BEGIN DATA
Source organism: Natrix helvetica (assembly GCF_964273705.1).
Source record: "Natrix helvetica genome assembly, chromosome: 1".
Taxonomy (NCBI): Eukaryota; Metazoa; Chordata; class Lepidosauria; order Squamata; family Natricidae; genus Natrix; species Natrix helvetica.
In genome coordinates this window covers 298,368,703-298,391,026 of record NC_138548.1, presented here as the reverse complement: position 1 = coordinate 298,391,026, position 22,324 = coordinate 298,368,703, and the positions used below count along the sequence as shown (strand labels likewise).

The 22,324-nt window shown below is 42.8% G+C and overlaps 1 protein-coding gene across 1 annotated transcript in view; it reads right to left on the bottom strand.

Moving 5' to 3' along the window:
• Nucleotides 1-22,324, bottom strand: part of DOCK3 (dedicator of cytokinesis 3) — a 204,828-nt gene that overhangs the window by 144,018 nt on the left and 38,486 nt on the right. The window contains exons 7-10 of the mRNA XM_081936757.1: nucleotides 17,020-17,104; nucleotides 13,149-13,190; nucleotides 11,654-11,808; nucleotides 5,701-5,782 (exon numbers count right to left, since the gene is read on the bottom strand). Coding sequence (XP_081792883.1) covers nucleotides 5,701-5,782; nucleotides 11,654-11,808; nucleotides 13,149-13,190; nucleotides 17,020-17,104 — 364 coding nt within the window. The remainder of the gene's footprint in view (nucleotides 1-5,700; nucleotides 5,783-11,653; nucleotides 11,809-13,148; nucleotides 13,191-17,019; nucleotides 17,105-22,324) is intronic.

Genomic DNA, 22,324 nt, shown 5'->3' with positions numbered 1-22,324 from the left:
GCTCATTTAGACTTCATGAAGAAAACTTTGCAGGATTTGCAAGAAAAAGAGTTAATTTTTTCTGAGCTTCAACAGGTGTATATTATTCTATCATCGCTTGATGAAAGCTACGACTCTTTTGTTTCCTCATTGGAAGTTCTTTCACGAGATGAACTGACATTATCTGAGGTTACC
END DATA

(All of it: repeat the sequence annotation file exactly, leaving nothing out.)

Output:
Source organism: Natrix helvetica (assembly GCF_964273705.1).
Source record: "Natrix helvetica genome assembly, chromosome: 1".
Taxonomy (NCBI): Eukaryota; Metazoa; Chordata; class Lepidosauria; order Squamata; family Natricidae; genus Natrix; species Natrix helvetica.
In genome coordinates this window covers 298,368,703-298,391,026 of record NC_138548.1, presented here as the reverse complement: position 1 = coordinate 298,391,026, position 22,324 = coordinate 298,368,703, and the positions used below count along the sequence as shown (strand labels likewise).

The 22,324-nt window shown below is 42.8% G+C and overlaps 1 protein-coding gene across 1 annotated transcript in view; it reads right to left on the bottom strand.

Moving 5' to 3' along the window:
• Nucleotides 1-22,324, bottom strand: part of DOCK3 (dedicator of cytokinesis 3) — a 204,828-nt gene that overhangs the window by 144,018 nt on the left and 38,486 nt on the right. The window contains exons 7-10 of the mRNA XM_081936757.1: nucleotides 17,020-17,104; nucleotides 13,149-13,190; nucleotides 11,654-11,808; nucleotides 5,701-5,782 (exon numbers count right to left, since the gene is read on the bottom strand). Coding sequence (XP_081792883.1) covers nucleotides 5,701-5,782; nucleotides 11,654-11,808; nucleotides 13,149-13,190; nucleotides 17,020-17,104 — 364 coding nt within the window. The remainder of the gene's footprint in view (nucleotides 1-5,700; nucleotides 5,783-11,653; nucleotides 11,809-13,148; nucleotides 13,191-17,019; nucleotides 17,105-22,324) is intronic.

Genomic DNA, 22,324 nt, shown 5'->3' with positions numbered 1-22,324 from the left:
GCTCATTTAGACTTCATGAAGAAAACTTTGCAGGATTTGCAAGAAAAAGAGTTAATTTTTTCTGAGCTTCAACAGGTGTATATTATTCTATCATCGCTTGATGAAAGCTACGACTCTTTTGTTTCCTCATTGGAAGTTCTTTCACGAGATGAACTGACATTATCTGAGGTTACC